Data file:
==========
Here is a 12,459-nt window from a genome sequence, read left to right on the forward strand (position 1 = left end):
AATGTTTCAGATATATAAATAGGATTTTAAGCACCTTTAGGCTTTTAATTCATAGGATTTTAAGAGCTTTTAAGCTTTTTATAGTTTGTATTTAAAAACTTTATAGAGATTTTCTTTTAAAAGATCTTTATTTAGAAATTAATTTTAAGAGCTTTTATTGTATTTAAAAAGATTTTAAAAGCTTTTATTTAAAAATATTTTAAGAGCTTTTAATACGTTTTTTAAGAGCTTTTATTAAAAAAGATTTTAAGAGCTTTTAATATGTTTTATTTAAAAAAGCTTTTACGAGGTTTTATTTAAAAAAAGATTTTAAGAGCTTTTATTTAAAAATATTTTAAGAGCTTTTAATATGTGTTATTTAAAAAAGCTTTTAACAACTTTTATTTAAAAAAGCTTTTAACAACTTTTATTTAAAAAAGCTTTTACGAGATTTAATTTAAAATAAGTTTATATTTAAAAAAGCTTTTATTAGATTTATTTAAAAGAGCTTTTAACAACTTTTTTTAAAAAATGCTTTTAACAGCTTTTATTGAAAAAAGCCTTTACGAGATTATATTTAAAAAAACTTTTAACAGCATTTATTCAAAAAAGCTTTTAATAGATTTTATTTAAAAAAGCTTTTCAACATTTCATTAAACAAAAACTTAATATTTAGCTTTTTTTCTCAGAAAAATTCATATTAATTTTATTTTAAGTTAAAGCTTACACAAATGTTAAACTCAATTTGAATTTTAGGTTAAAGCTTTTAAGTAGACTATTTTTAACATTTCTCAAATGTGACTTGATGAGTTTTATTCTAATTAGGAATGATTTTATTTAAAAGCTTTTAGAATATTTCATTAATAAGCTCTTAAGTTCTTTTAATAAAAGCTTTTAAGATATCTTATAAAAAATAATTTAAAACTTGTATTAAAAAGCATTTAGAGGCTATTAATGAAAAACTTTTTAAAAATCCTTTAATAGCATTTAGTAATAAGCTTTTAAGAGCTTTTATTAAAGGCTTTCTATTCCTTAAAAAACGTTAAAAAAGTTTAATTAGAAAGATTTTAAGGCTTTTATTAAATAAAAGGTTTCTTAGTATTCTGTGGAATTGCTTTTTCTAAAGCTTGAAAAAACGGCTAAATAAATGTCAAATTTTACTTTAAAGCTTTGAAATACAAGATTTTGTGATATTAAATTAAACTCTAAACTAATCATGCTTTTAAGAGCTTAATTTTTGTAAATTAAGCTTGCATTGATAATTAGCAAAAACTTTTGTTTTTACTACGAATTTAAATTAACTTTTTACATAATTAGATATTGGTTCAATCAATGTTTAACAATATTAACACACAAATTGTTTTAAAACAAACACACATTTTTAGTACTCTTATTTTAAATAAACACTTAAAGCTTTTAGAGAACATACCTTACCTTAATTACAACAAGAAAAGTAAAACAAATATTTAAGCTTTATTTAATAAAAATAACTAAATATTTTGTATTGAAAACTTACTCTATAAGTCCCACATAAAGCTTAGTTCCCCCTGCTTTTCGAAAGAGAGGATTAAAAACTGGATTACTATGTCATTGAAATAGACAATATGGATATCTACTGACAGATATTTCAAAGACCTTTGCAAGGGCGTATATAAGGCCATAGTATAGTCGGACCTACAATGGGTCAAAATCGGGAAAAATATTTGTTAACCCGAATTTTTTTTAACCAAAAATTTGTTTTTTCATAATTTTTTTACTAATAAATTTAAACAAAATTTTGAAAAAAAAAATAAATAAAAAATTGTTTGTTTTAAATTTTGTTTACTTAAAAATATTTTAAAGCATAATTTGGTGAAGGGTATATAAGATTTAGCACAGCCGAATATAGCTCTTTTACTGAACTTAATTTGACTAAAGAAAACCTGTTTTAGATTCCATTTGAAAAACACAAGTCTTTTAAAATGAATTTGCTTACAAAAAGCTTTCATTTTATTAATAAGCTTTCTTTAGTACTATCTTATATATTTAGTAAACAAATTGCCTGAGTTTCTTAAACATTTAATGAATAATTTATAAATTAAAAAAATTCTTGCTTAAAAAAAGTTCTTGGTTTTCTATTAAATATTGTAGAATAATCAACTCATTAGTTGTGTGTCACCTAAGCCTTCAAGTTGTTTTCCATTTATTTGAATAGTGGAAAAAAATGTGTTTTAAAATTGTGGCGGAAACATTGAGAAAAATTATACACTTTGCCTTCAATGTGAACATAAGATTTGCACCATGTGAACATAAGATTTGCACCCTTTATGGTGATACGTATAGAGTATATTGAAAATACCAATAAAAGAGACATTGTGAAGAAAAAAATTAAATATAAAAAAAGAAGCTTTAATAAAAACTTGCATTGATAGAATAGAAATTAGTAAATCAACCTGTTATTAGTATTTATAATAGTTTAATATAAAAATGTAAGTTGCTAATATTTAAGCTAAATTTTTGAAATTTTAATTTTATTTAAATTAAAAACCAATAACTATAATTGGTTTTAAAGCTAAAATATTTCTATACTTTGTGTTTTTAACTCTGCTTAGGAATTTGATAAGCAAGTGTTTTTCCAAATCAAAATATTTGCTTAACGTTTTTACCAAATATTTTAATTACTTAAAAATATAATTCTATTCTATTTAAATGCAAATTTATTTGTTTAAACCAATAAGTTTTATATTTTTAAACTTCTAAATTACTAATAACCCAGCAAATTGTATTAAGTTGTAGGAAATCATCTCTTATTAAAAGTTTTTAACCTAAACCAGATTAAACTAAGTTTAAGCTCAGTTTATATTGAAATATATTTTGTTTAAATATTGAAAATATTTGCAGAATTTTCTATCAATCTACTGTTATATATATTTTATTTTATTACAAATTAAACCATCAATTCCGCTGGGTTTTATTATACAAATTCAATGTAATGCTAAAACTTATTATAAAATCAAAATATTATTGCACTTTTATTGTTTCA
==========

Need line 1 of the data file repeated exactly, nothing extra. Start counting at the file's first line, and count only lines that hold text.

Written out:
Here is a 12,459-nt window from a genome sequence, read left to right on the forward strand (position 1 = left end):